First annual prom dress drive


It started with a female student who had a tough choice to make. She could only afford either her senior prom ticket, or dress, but not both.
After hearing the girl’s problem, Guidance counselor Erin Isaacs teamed up with ESE teacher Becky Poffenberger to accommodate students who would have trouble affording a prom dress by initiating the first annual prom dress drive.
“So far we have received between 60 and 70 dresses for students to choose from,” Isaacs said. “Teachers have contributed to the drive too; a lot of them posted on social media about the drive and received a lot of support.” English teacher Heather Ambrosi donated a total of 20 dresses to the cause after posting about the drive on Facebook.
For most students, a prom dress worn a year ago is unusable, and sits in their closet collecting dust.
“We have received so much positive feedback from students donating their dresses, they think it’s an awesome idea and a great way for their dress to be reused,” Isaacs said.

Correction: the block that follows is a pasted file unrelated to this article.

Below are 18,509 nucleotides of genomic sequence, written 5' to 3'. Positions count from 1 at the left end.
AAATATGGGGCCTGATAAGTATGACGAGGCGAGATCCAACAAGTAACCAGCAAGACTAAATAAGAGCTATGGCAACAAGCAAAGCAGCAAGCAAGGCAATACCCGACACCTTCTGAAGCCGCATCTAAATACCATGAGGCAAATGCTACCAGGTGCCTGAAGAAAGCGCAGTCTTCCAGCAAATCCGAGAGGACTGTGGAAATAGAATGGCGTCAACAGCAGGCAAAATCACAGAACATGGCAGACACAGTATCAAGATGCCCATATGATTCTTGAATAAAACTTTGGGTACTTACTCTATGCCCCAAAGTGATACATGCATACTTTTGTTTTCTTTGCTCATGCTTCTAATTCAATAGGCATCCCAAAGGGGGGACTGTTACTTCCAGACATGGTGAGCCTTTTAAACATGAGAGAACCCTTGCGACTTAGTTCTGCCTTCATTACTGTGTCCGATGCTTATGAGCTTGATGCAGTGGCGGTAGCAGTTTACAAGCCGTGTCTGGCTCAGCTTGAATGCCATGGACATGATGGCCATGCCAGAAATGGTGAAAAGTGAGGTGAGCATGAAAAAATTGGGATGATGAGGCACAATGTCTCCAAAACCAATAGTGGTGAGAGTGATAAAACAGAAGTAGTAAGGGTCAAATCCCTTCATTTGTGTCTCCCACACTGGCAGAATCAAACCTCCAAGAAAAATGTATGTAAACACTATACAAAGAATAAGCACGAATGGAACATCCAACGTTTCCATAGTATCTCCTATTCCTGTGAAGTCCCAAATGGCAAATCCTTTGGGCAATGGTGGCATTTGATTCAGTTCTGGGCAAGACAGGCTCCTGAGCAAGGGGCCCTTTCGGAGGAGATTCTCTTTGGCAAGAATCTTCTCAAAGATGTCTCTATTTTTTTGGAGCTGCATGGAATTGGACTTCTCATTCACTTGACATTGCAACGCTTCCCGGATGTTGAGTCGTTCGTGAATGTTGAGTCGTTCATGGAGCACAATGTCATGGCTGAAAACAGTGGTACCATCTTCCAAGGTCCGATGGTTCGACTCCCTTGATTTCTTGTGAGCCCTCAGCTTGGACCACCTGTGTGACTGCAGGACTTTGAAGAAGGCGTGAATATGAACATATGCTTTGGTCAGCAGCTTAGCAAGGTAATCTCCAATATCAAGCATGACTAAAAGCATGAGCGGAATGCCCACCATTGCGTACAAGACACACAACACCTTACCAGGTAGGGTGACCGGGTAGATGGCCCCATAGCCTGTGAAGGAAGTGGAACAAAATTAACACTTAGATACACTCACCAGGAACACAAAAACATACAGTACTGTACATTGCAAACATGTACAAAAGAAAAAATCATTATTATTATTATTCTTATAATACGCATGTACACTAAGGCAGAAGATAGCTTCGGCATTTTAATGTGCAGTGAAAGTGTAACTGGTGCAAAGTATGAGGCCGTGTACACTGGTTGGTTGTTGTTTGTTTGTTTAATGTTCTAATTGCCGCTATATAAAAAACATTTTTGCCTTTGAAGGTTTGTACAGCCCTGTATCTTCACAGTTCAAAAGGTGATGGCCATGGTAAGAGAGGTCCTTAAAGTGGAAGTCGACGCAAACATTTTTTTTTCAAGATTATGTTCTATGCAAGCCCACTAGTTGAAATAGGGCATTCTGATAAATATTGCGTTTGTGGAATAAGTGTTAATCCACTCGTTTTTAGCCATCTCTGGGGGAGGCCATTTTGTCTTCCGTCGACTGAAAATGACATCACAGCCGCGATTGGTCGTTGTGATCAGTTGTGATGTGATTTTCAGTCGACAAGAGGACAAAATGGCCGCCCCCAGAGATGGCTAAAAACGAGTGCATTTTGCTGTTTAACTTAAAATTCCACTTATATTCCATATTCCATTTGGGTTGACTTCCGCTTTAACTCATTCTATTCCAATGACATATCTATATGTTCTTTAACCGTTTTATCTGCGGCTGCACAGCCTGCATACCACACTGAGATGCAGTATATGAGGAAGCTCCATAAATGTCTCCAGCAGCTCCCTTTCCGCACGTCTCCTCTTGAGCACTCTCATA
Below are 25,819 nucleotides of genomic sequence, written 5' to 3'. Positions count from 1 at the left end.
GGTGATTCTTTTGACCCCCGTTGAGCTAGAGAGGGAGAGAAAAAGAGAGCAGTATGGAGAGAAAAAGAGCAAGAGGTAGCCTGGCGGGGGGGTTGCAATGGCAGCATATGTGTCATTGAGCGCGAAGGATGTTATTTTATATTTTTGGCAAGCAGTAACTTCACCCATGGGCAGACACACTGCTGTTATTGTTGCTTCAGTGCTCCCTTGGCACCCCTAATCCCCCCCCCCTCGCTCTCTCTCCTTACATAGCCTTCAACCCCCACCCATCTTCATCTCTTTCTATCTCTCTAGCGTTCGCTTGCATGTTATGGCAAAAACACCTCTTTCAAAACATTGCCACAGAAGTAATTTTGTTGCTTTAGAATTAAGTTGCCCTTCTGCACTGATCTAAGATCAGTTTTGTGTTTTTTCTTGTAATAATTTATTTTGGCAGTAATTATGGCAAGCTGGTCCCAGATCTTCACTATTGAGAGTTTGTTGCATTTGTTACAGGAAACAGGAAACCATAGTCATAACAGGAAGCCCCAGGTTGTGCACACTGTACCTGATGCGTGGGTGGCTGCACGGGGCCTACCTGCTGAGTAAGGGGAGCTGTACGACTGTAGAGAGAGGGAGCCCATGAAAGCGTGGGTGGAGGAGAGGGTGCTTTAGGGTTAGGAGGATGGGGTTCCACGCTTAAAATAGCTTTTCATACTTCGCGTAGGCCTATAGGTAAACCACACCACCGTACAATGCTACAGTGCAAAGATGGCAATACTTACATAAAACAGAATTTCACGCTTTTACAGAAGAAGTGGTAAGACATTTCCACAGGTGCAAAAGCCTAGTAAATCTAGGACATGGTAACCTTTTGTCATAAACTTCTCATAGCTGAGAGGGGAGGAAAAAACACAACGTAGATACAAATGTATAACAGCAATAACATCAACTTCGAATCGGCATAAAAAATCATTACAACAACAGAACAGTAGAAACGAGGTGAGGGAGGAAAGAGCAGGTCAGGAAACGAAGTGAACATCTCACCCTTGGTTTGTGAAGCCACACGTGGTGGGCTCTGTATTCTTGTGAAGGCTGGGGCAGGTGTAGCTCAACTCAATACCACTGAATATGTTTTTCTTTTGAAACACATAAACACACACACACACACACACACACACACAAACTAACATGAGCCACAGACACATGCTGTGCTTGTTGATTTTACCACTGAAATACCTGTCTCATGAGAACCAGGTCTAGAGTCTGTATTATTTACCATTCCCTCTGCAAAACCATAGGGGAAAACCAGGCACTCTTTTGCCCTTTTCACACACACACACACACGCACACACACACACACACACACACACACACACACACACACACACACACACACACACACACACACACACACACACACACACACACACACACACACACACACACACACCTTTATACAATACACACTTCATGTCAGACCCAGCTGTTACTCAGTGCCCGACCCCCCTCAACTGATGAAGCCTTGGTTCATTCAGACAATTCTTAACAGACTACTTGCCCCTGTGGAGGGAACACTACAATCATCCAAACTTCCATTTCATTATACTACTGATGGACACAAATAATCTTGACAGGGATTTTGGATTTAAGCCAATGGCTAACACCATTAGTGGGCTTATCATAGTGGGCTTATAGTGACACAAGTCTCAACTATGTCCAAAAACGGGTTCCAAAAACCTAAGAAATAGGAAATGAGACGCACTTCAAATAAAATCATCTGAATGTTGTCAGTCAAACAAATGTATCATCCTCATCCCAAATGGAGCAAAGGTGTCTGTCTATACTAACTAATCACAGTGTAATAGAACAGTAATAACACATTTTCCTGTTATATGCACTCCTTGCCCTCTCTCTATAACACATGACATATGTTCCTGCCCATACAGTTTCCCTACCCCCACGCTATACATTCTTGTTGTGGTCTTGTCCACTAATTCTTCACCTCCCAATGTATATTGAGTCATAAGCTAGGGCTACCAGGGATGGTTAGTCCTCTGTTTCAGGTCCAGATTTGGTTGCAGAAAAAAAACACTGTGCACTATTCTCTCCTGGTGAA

The biggest problem faced by the dress drive is student fear of being made fun of for wearing a second hand dress. To keep student identity confidential, students who are interested in borrowing a dress for prom can go to upper house guidance and will receive further instructions from Isaacs as to how they can pick out a dress.
“At first some of the students who came to the dress drive were hesitant to wear a dress that had already been worn, but we steam clean all the dresses so they are ready to be worn at the store,” Isaacs said.
Isaacs, Poffenberger and other teachers are also starting a fund to help boys rent tuxes, and band is donating old dress shirts to be worn under the tux jackets.
The store is currently accepting any prom dresses and accessories, including shoes and jewelry.
“We ask for the dresses to be returned after prom is over because we want to do the same thing next year,” Isaacs said. “We want to start the donation period much earlier too, with the goal being a huge selection of prom attire for students to choose from by next year’s prom.”